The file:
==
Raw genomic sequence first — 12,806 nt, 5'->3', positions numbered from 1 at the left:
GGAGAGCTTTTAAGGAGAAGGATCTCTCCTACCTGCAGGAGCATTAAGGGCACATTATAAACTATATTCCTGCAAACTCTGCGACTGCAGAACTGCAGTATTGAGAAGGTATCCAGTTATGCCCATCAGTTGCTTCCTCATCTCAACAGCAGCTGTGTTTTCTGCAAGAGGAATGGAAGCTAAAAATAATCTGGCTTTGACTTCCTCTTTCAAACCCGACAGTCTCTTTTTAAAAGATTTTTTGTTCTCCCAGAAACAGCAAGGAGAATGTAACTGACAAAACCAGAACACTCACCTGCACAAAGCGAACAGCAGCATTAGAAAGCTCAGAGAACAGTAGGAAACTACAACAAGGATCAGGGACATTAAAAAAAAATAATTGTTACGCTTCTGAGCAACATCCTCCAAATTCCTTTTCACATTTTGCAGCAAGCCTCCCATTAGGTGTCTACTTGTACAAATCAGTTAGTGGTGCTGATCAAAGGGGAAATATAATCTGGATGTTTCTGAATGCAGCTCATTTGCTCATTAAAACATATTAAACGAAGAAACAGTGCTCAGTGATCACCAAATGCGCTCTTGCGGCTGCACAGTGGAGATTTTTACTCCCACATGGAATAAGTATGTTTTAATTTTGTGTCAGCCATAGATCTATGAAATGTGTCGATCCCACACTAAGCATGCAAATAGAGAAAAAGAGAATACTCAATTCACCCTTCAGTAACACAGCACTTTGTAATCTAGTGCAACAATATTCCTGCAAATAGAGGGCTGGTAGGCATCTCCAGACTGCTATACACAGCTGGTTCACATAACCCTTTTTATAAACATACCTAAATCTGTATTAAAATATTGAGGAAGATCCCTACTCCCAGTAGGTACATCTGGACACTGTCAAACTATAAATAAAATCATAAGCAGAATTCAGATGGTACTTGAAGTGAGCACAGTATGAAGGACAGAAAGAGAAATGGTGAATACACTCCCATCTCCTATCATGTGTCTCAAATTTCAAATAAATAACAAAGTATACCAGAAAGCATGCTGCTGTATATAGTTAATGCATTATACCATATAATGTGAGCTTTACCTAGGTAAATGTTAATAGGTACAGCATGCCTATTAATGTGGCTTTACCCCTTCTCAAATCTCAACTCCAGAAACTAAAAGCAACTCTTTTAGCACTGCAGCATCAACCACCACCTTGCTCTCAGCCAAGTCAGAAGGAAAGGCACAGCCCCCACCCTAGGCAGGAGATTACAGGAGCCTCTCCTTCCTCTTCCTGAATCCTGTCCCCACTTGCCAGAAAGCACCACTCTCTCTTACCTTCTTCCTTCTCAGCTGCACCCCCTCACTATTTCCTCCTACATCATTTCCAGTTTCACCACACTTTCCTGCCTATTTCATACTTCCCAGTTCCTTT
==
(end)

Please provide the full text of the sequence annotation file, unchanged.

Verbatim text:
Raw genomic sequence first — 12,806 nt, 5'->3', positions numbered from 1 at the left:
GGAGAGCTTTTAAGGAGAAGGATCTCTCCTACCTGCAGGAGCATTAAGGGCACATTATAAACTATATTCCTGCAAACTCTGCGACTGCAGAACTGCAGTATTGAGAAGGTATCCAGTTATGCCCATCAGTTGCTTCCTCATCTCAACAGCAGCTGTGTTTTCTGCAAGAGGAATGGAAGCTAAAAATAATCTGGCTTTGACTTCCTCTTTCAAACCCGACAGTCTCTTTTTAAAAGATTTTTTGTTCTCCCAGAAACAGCAAGGAGAATGTAACTGACAAAACCAGAACACTCACCTGCACAAAGCGAACAGCAGCATTAGAAAGCTCAGAGAACAGTAGGAAACTACAACAAGGATCAGGGACATTAAAAAAAAATAATTGTTACGCTTCTGAGCAACATCCTCCAAATTCCTTTTCACATTTTGCAGCAAGCCTCCCATTAGGTGTCTACTTGTACAAATCAGTTAGTGGTGCTGATCAAAGGGGAAATATAATCTGGATGTTTCTGAATGCAGCTCATTTGCTCATTAAAACATATTAAACGAAGAAACAGTGCTCAGTGATCACCAAATGCGCTCTTGCGGCTGCACAGTGGAGATTTTTACTCCCACATGGAATAAGTATGTTTTAATTTTGTGTCAGCCATAGATCTATGAAATGTGTCGATCCCACACTAAGCATGCAAATAGAGAAAAAGAGAATACTCAATTCACCCTTCAGTAACACAGCACTTTGTAATCTAGTGCAACAATATTCCTGCAAATAGAGGGCTGGTAGGCATCTCCAGACTGCTATACACAGCTGGTTCACATAACCCTTTTTATAAACATACCTAAATCTGTATTAAAATATTGAGGAAGATCCCTACTCCCAGTAGGTACATCTGGACACTGTCAAACTATAAATAAAATCATAAGCAGAATTCAGATGGTACTTGAAGTGAGCACAGTATGAAGGACAGAAAGAGAAATGGTGAATACACTCCCATCTCCTATCATGTGTCTCAAATTTCAAATAAATAACAAAGTATACCAGAAAGCATGCTGCTGTATATAGTTAATGCATTATACCATATAATGTGAGCTTTACCTAGGTAAATGTTAATAGGTACAGCATGCCTATTAATGTGGCTTTACCCCTTCTCAAATCTCAACTCCAGAAACTAAAAGCAACTCTTTTAGCACTGCAGCATCAACCACCACCTTGCTCTCAGCCAAGTCAGAAGGAAAGGCACAGCCCCCACCCTAGGCAGGAGATTACAGGAGCCTCTCCTTCCTCTTCCTGAATCCTGTCCCCACTTGCCAGAAAGCACCACTCTCTCTTACCTTCTTCCTTCTCAGCTGCACCCCCTCACTATTTCCTCCTACATCATTTCCAGTTTCACCACACTTTCCTGCCTATTTCATACTTCCCAGTTCCTTT